I have read in a few places that for English haiku to be as spare as the Japanese intended haiku to be, the number of syllables should be closer to 11, split along the lines of 3-5-3, as opposed to 17 split 5-7-5. It makes sense. Seventeen syllables in English allow for a few adjectives and adverbs that can make a haiku pretty specific. For example, I could have put “rosy” or “brilliant” before “color” on the second line, but the idea is for you to envision your own colors. Maybe you think more of orange or purple when you think of dusk approaching, or maybe you think of softer colors like pink and lavender instead of brilliant ones. I tried to leave “path” open to interpretation, too. It could mean the sun’s path in the sky, or it could mean sunlight shifting from a walking path in the garden to a stone among the plants. If you’re in a Japanese garden, the color could even be spreading over a stone pagoda. It’s really your perspective and experience that fill in the image.
As with other forms of writing, haiku tends to be more challenging for me when I have less to work with. Shorter articles are often harder to write than longer ones because you have to use discretion regarding which information to include, yet the piece still has to have substance. In reporting, you also have to make sure that leaving certain information out doesn’t render the piece inaccurate or you guilty of bias by omission. You have to decide what’s relevant versus what’s merely interesting. Often enough, I end up writing way more than I need and spending a good bit of time editing. So it was with this haiku, which did start with 17 syllables.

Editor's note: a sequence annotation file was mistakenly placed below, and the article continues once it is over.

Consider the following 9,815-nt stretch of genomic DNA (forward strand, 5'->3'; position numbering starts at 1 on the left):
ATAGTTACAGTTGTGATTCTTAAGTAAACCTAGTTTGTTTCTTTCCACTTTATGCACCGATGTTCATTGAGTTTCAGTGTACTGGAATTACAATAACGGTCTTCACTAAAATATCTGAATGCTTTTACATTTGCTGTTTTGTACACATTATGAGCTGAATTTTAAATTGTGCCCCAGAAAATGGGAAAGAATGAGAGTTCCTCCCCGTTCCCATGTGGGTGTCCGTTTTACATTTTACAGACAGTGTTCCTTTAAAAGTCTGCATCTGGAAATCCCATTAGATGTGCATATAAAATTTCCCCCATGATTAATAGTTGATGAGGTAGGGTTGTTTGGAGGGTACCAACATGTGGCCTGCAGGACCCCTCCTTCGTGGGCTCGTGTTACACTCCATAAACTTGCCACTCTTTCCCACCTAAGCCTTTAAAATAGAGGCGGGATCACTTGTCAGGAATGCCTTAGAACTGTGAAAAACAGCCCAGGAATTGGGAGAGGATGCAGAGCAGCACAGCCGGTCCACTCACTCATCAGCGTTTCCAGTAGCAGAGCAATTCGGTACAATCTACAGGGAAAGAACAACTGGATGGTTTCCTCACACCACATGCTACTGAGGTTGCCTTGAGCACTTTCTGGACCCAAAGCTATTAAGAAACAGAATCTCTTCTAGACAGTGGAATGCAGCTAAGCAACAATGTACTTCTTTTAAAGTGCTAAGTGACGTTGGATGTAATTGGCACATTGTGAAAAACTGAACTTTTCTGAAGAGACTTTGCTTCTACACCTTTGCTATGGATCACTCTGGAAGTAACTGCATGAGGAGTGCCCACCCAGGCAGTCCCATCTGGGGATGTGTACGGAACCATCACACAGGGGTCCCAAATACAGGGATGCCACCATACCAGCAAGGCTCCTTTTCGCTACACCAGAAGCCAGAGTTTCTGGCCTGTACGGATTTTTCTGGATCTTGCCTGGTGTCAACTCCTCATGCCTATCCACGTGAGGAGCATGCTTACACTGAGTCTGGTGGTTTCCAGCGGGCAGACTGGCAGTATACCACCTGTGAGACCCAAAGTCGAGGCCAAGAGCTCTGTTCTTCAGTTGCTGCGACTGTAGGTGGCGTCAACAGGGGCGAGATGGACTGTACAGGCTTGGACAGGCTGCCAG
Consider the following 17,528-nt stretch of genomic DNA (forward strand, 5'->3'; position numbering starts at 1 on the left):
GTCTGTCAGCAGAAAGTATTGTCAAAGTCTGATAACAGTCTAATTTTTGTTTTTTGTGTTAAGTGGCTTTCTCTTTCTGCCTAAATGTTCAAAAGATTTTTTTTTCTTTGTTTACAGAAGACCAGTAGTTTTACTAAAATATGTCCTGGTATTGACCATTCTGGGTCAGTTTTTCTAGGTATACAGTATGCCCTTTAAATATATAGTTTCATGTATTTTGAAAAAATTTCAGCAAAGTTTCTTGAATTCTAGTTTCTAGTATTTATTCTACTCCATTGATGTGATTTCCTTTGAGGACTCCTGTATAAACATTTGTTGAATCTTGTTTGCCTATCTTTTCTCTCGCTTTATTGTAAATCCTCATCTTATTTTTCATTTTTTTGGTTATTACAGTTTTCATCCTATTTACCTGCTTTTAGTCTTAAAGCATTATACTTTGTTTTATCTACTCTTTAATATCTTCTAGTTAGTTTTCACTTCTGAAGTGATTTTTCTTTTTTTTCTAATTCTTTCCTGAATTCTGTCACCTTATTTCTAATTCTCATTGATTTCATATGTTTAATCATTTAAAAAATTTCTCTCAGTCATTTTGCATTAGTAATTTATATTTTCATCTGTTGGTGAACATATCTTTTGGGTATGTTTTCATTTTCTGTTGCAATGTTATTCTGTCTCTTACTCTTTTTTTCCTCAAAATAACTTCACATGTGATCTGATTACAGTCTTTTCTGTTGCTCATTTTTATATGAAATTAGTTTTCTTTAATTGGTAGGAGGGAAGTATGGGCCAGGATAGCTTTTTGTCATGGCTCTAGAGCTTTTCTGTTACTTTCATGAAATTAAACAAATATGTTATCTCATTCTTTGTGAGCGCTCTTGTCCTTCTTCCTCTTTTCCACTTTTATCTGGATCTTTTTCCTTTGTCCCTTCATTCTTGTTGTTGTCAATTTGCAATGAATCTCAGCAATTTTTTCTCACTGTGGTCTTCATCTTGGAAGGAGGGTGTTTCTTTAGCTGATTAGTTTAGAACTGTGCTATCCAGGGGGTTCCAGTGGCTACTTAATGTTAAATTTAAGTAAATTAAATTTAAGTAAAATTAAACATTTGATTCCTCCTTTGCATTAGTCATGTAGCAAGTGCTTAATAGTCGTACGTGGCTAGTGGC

(Poem created with the online Nature Magnetic Poetry Kit. By the way, no, I don’t work for the company that makes magnetic poetry. I just like messing around with it. Again, limitations: They only give you so many words. If I have to pull words out of my brain, it would take me a lot longer to get those 11 syllables. Sometimes there is such a thing as too much choice!)